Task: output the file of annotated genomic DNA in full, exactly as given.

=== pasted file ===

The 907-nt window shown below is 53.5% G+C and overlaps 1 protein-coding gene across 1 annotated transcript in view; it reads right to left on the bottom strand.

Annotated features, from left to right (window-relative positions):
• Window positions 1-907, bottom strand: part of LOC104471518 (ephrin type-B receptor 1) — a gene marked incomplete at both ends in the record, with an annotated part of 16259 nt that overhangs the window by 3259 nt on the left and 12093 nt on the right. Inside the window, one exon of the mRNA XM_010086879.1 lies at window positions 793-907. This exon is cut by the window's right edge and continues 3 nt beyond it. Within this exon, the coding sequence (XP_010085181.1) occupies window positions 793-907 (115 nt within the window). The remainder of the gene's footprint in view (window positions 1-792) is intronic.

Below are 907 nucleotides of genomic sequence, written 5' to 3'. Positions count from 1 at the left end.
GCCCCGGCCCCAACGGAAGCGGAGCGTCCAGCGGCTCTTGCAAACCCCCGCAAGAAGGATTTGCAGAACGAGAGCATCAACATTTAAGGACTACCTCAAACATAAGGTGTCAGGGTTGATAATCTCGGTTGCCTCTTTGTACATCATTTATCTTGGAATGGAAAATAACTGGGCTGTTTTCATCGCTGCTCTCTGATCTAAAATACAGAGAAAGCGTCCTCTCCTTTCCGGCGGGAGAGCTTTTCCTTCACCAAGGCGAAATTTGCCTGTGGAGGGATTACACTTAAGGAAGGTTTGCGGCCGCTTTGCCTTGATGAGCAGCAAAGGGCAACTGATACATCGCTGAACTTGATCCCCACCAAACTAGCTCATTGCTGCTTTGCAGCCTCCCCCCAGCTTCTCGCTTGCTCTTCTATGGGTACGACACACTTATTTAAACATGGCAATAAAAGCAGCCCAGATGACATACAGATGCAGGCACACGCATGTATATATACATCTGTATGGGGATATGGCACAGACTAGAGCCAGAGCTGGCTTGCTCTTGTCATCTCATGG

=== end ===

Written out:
The 907-nt window shown below is 53.5% G+C and overlaps 1 protein-coding gene across 1 annotated transcript in view; it reads right to left on the bottom strand.

Annotated features, from left to right (window-relative positions):
• Window positions 1-907, bottom strand: part of LOC104471518 (ephrin type-B receptor 1) — a gene marked incomplete at both ends in the record, with an annotated part of 16259 nt that overhangs the window by 3259 nt on the left and 12093 nt on the right. Inside the window, one exon of the mRNA XM_010086879.1 lies at window positions 793-907. This exon is cut by the window's right edge and continues 3 nt beyond it. Within this exon, the coding sequence (XP_010085181.1) occupies window positions 793-907 (115 nt within the window). The remainder of the gene's footprint in view (window positions 1-792) is intronic.

Below are 907 nucleotides of genomic sequence, written 5' to 3'. Positions count from 1 at the left end.
GCCCCGGCCCCAACGGAAGCGGAGCGTCCAGCGGCTCTTGCAAACCCCCGCAAGAAGGATTTGCAGAACGAGAGCATCAACATTTAAGGACTACCTCAAACATAAGGTGTCAGGGTTGATAATCTCGGTTGCCTCTTTGTACATCATTTATCTTGGAATGGAAAATAACTGGGCTGTTTTCATCGCTGCTCTCTGATCTAAAATACAGAGAAAGCGTCCTCTCCTTTCCGGCGGGAGAGCTTTTCCTTCACCAAGGCGAAATTTGCCTGTGGAGGGATTACACTTAAGGAAGGTTTGCGGCCGCTTTGCCTTGATGAGCAGCAAAGGGCAACTGATACATCGCTGAACTTGATCCCCACCAAACTAGCTCATTGCTGCTTTGCAGCCTCCCCCCAGCTTCTCGCTTGCTCTTCTATGGGTACGACACACTTATTTAAACATGGCAATAAAAGCAGCCCAGATGACATACAGATGCAGGCACACGCATGTATATATACATCTGTATGGGGATATGGCACAGACTAGAGCCAGAGCTGGCTTGCTCTTGTCATCTCATGG